June 13, 2015 - 7:34 PM
“MY SENSE OF SAFETY AND SECURITY, THAT’S PROBABLY THE BIGGEST THING THEY’VE TAKEN”
VERNON - Pocket change, sunglasses, and credit cards are among the items stolen from Rhian Harrison’s car, but the Vernon resident says the biggest thing she’s lost over a series of thefts is her sense of safety and security.
Since February, shortly after she moved into her 21 Avenue home, Harrison says her car has been broken into at least seven times while parked in her driveway. She admits to leaving her doors unlocked — a habit she developed after people broke into her car while she lived in Edmonton.
“All they do otherwise is break the windows,” she says.
After the first few times, she made a point of not leaving valuables in the car — or even pocket change, but this week she accidentally left her purse in her vehicle, and sure enough her debit and credit cards were gone the next day. She cancelled the cards before anything was charged to them, but there was still the hassle of calling the credit card company, and the inconvenience of waiting for the new ones to arrive, she says.
“I’m working really hard and these people keep stealing from me,” she says. “My sense of safety and security, that’s probably the biggest thing they’ve taken…. What happens if I’m sitting in my car quietly one day and they open the door? Do they hurt me? Do I hurt them?”
She got a large dog and has been reporting the thefts to police, but even they can’t do much, she says.
“The officer told me unless you catch them in the act, in the car physically, there’s not much they can do,” Harrison says. “And what can they do, charge them with the theft of toonies?”
She’s not the only one facing the problem of vehicle break ins. Between January and March of this year (the most recent months for which numbers were readily available) there were 173 calls for thefts from vehicles — more than one a day during those three months.
According to the police, they’re doing what they can, but say the public can play a role in deterring thefts from vehicles too.
RCMP spokesperson Gord Molendyk says the best way to prevent yourself from becoming a target is to take precautions.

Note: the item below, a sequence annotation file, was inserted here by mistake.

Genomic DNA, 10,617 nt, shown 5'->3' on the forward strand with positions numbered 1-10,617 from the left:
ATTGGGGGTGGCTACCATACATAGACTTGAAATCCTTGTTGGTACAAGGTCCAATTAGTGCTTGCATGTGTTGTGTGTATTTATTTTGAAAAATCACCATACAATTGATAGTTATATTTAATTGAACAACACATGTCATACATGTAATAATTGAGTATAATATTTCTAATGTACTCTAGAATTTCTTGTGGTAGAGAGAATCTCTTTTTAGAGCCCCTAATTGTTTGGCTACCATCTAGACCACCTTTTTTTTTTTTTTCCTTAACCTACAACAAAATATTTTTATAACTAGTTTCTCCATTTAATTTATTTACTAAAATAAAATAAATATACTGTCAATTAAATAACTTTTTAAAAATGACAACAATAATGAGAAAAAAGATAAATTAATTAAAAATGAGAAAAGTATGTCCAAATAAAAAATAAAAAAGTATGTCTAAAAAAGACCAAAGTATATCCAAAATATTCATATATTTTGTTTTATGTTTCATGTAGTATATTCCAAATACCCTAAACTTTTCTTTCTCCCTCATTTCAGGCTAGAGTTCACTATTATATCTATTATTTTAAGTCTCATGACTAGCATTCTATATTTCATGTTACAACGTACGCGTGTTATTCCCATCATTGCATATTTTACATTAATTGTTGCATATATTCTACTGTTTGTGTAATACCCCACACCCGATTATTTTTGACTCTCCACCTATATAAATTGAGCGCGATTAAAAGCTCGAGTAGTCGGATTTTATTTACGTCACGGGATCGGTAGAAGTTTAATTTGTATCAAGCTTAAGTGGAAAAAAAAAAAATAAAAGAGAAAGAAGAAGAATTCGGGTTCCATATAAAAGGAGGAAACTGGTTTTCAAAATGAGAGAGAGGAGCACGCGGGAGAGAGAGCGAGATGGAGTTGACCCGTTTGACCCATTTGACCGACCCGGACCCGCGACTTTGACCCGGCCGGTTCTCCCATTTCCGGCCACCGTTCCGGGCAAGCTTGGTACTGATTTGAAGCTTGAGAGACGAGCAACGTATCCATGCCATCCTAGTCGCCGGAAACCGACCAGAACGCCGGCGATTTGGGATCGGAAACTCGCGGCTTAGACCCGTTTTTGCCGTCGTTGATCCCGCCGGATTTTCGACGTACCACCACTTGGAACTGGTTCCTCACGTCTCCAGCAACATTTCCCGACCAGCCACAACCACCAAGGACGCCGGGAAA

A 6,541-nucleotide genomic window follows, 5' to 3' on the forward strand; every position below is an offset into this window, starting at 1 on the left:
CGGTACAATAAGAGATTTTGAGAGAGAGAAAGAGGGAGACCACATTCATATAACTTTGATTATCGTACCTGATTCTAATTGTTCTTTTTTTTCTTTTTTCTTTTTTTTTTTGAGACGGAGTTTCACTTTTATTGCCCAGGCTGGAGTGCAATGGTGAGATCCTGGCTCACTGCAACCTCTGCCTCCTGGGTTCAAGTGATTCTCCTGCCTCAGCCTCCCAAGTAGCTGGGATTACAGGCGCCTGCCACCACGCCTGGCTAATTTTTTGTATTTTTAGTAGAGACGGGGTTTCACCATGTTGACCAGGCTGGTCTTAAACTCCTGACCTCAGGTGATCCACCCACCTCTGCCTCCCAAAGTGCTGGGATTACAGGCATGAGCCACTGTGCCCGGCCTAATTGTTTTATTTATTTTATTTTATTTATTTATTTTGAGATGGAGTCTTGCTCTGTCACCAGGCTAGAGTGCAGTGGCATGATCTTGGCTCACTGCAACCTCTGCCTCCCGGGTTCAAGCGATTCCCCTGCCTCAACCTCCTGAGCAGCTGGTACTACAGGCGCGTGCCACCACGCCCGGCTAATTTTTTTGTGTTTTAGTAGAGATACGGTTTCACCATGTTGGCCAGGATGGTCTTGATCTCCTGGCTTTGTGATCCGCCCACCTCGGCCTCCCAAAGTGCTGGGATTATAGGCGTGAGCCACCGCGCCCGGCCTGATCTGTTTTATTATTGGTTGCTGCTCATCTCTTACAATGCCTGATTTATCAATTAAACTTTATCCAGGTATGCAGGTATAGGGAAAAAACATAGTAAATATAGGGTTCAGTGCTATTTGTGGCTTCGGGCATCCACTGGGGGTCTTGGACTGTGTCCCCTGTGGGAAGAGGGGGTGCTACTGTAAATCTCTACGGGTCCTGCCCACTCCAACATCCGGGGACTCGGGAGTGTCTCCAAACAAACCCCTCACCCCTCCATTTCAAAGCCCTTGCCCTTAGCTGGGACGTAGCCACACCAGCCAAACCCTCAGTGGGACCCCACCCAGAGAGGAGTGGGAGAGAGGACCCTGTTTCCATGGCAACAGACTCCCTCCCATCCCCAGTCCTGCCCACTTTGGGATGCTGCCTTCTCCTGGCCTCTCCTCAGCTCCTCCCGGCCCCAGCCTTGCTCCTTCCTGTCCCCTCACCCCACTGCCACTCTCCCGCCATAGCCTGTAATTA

“They’re crimes of opportunity. We should be able to leave stuff in our vehicles, however there are people who make a living… making thefts from your property,” Molendyk says. “The public can help us by doing a few checks and balances.”
Always locking your car doors and never leaving valuables in sight — or even pocket change — are the best ways to prevent yourself from becoming a target, Molendyk says.
“Do not do anything that will tempt people into making you a victim,” he says.
He says thefts from vehicles are not isolated to any particular area of the city, and encourages neighbourhoods to establish community block watches to put more eyes and ears on the streets.
As for what cops are doing, Molendyk says officers do conduct heavier patrols in areas where there’s been a rash of thefts, and they also use bait cars to catch perpetrators in the act. But unless they do catch them red-handed, it’s very difficult to track down suspects. Whatever the crime, even if it was only a couple bucks stolen, Molendyk encourages people to report it to police.
“It’s not only frustrating for the public, but for police,” Molendyk says. “We’ve seen it where they’ll do 10 vehicles on a street.”
Harrison isn’t sure what to do next, but video surveillance, a block watch and a Facebook reporting page have all crossed her mind.
“To get broken into seven times in the last few months, no I don’t feel safe,” she says.
To contact the reporter for this story, email Charlotte Helston at firstname.lastname@example.org or call 250-309-5230. To contact the editor, email email@example.com or call 250-718-2724.
News from © InfoTel News Ltd, 2015